Also it's the only way, because DLC has inherent store binding (whereas earlier expansion sets didn't have it).
Which expansion sets do you mean? In GOG, retail, or what?
No, just expansions sets like in former years. The classical way, you know? ;) Buying a disc, then buying another disc with the expansion set some months later. Today they are called DLCs (even if it does not necessarily mean to be a full expansion, but expansions come as DLCs …)
1. GOG starts selling newer games with DLC, both DRM-free, but the DLC has store binding, i.e. you can only use it with the base version of the game bought from GOG. This is already the same thing other stores like Steam do: if you want to buy and use a DLC from Steam, you need to have bought the base game also on Steam.
So in my eyes, you can
replace DRM by DLC and it goes the same way.
That doesn't really have anything to do with the DRM, it just means the Steam and GOG versions of the game are incompatible with each other. Just like many US and EU versions of retail PC games were incompatible, ie. you couldn't use EU updates or expansion packs on the US version, and vice versa.
That is correct, but it doesn’t change my statement: it is a store binding. In times before downloading games (AKA buying CDs) you could buy the base game in one store and the expansions in other stores. No store ever checked if you have bought the base game also there. Of course you are right, you need to have the same version, but who in Europe would buy an expansion for the US version? That’s a silly argument.
Now we have DLCs with store binding (or vendor-lockin, name it as you want). I admit that this is not quite the case, because GOG’s DLC is only a DLC for the non-DRM version of the base game, but since GOG is the only store selling these, it’s a de facto store binding, no matter how you look at it. Steam does it, Origin does it, now GOG does it, too. The same customer-annoying business model. That’s quite sad.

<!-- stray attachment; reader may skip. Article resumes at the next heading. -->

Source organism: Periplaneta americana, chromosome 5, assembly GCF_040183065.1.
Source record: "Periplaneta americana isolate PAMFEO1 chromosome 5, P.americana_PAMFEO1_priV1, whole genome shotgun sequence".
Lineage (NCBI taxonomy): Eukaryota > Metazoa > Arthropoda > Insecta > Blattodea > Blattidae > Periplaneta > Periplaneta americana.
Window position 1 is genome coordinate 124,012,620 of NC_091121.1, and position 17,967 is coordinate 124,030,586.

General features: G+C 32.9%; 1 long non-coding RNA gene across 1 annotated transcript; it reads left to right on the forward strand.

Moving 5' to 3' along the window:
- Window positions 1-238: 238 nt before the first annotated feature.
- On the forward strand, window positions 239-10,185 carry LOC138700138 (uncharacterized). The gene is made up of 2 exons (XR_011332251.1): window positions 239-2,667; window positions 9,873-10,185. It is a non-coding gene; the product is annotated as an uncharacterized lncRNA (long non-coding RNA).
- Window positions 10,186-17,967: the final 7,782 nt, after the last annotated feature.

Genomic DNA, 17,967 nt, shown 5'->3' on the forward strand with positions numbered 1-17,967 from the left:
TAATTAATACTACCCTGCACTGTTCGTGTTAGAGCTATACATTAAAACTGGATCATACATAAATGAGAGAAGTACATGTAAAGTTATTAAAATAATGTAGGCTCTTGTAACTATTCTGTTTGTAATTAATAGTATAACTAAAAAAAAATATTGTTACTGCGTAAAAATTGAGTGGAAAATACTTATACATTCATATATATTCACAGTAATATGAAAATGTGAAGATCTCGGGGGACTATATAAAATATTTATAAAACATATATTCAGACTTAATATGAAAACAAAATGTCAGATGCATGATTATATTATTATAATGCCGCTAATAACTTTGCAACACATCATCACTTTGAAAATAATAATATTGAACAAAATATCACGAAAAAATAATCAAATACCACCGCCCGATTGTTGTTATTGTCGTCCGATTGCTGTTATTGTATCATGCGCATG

I mean, GOG didn’t want DRM, they stood against the big publishers when starting to release newer games. They made a point. Result? We have a growing number of quite good and new games without DRM. Very fine. :) I hope they will do so in similar way with DLCs, so that in some years we don’t have they same (crappy) DLC business model with vendor-lockin as now also on GOG, but a different, a better one.
How should this better one look like? I don’t know, that is up to GOG. But for me this DLC practice has many disadvantage, and I don’t want to be tightened to a specific store, even if it’s so a nice one like GOG. For instance when I bought a game on Steam, because there was a sale or even because it was not being sold here and I wanted to play it. Then some months later it is sold on GOG, a DLC comes out, and GOG has a sale for it. Now I can’t use it. I need to buy the DLC on Steam if I’m interested.
The other way round it works the same way. No offense to both stores, they want to make (more) money with this DLC store binding strategy. It’s just not quite fair to the customer, not as fair as years ago, in the disc age.